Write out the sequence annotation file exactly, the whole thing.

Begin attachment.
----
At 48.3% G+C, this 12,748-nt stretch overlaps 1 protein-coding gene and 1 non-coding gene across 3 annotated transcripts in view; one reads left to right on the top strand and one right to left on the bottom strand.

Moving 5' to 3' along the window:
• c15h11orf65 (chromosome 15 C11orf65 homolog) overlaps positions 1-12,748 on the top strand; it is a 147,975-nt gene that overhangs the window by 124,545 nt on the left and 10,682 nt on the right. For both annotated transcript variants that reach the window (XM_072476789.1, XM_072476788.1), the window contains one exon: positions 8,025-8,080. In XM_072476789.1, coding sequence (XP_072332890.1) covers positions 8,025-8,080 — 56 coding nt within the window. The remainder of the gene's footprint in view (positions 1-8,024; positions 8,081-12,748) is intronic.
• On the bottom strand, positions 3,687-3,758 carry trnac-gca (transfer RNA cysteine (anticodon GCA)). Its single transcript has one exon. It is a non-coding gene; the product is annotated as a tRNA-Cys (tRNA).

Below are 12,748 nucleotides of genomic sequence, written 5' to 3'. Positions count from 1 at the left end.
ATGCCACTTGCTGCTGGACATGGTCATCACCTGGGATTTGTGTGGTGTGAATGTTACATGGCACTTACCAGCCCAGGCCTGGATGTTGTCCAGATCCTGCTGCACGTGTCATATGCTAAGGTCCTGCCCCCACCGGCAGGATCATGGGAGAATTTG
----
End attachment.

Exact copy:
At 48.3% G+C, this 12,748-nt stretch overlaps 1 protein-coding gene and 1 non-coding gene across 3 annotated transcripts in view; one reads left to right on the top strand and one right to left on the bottom strand.

Moving 5' to 3' along the window:
• c15h11orf65 (chromosome 15 C11orf65 homolog) overlaps positions 1-12,748 on the top strand; it is a 147,975-nt gene that overhangs the window by 124,545 nt on the left and 10,682 nt on the right. For both annotated transcript variants that reach the window (XM_072476789.1, XM_072476788.1), the window contains one exon: positions 8,025-8,080. In XM_072476789.1, coding sequence (XP_072332890.1) covers positions 8,025-8,080 — 56 coding nt within the window. The remainder of the gene's footprint in view (positions 1-8,024; positions 8,081-12,748) is intronic.
• On the bottom strand, positions 3,687-3,758 carry trnac-gca (transfer RNA cysteine (anticodon GCA)). Its single transcript has one exon. It is a non-coding gene; the product is annotated as a tRNA-Cys (tRNA).

Below are 12,748 nucleotides of genomic sequence, written 5' to 3'. Positions count from 1 at the left end.
ATGCCACTTGCTGCTGGACATGGTCATCACCTGGGATTTGTGTGGTGTGAATGTTACATGGCACTTACCAGCCCAGGCCTGGATGTTGTCCAGATCCTGCTGCACGTGTCATATGCTAAGGTCCTGCCCCCACCGGCAGGATCATGGGAGAATTTG